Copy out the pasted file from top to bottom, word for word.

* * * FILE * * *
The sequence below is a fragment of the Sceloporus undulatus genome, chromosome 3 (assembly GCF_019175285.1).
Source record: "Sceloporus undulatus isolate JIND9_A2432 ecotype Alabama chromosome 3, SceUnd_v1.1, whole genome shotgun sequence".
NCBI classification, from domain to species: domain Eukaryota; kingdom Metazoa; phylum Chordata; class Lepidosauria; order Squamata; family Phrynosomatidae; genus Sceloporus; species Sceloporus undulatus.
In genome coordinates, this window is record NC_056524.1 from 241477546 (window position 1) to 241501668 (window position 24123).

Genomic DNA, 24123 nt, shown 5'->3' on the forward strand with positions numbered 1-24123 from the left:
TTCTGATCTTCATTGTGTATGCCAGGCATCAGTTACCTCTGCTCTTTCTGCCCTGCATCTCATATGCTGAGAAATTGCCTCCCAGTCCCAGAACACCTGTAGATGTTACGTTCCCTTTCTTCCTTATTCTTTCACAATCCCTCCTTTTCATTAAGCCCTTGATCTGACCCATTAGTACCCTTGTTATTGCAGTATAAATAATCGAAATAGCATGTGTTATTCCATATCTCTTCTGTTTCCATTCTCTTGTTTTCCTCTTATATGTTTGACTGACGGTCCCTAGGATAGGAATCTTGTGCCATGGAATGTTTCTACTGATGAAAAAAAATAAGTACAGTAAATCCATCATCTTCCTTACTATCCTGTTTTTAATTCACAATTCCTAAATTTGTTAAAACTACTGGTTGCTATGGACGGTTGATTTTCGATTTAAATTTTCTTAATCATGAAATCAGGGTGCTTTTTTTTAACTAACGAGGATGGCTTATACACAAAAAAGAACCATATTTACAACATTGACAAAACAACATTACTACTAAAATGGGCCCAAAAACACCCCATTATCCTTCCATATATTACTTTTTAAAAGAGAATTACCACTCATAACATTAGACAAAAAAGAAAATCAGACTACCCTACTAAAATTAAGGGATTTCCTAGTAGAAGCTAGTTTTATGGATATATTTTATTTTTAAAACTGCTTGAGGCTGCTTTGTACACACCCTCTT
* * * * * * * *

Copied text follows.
The sequence below is a fragment of the Sceloporus undulatus genome, chromosome 3 (assembly GCF_019175285.1).
Source record: "Sceloporus undulatus isolate JIND9_A2432 ecotype Alabama chromosome 3, SceUnd_v1.1, whole genome shotgun sequence".
NCBI classification, from domain to species: domain Eukaryota; kingdom Metazoa; phylum Chordata; class Lepidosauria; order Squamata; family Phrynosomatidae; genus Sceloporus; species Sceloporus undulatus.
In genome coordinates, this window is record NC_056524.1 from 241477546 (window position 1) to 241501668 (window position 24123).

Genomic DNA, 24123 nt, shown 5'->3' on the forward strand with positions numbered 1-24123 from the left:
TTCTGATCTTCATTGTGTATGCCAGGCATCAGTTACCTCTGCTCTTTCTGCCCTGCATCTCATATGCTGAGAAATTGCCTCCCAGTCCCAGAACACCTGTAGATGTTACGTTCCCTTTCTTCCTTATTCTTTCACAATCCCTCCTTTTCATTAAGCCCTTGATCTGACCCATTAGTACCCTTGTTATTGCAGTATAAATAATCGAAATAGCATGTGTTATTCCATATCTCTTCTGTTTCCATTCTCTTGTTTTCCTCTTATATGTTTGACTGACGGTCCCTAGGATAGGAATCTTGTGCCATGGAATGTTTCTACTGATGAAAAAAAATAAGTACAGTAAATCCATCATCTTCCTTACTATCCTGTTTTTAATTCACAATTCCTAAATTTGTTAAAACTACTGGTTGCTATGGACGGTTGATTTTCGATTTAAATTTTCTTAATCATGAAATCAGGGTGCTTTTTTTTAACTAACGAGGATGGCTTATACACAAAAAAGAACCATATTTACAACATTGACAAAACAACATTACTACTAAAATGGGCCCAAAAACACCCCATTATCCTTCCATATATTACTTTTTAAAAGAGAATTACCACTCATAACATTAGACAAAAAAGAAAATCAGACTACCCTACTAAAATTAAGGGATTTCCTAGTAGAAGCTAGTTTTATGGATATATTTTATTTTTAAAACTGCTTGAGGCTGCTTTGTACACACCCTCTT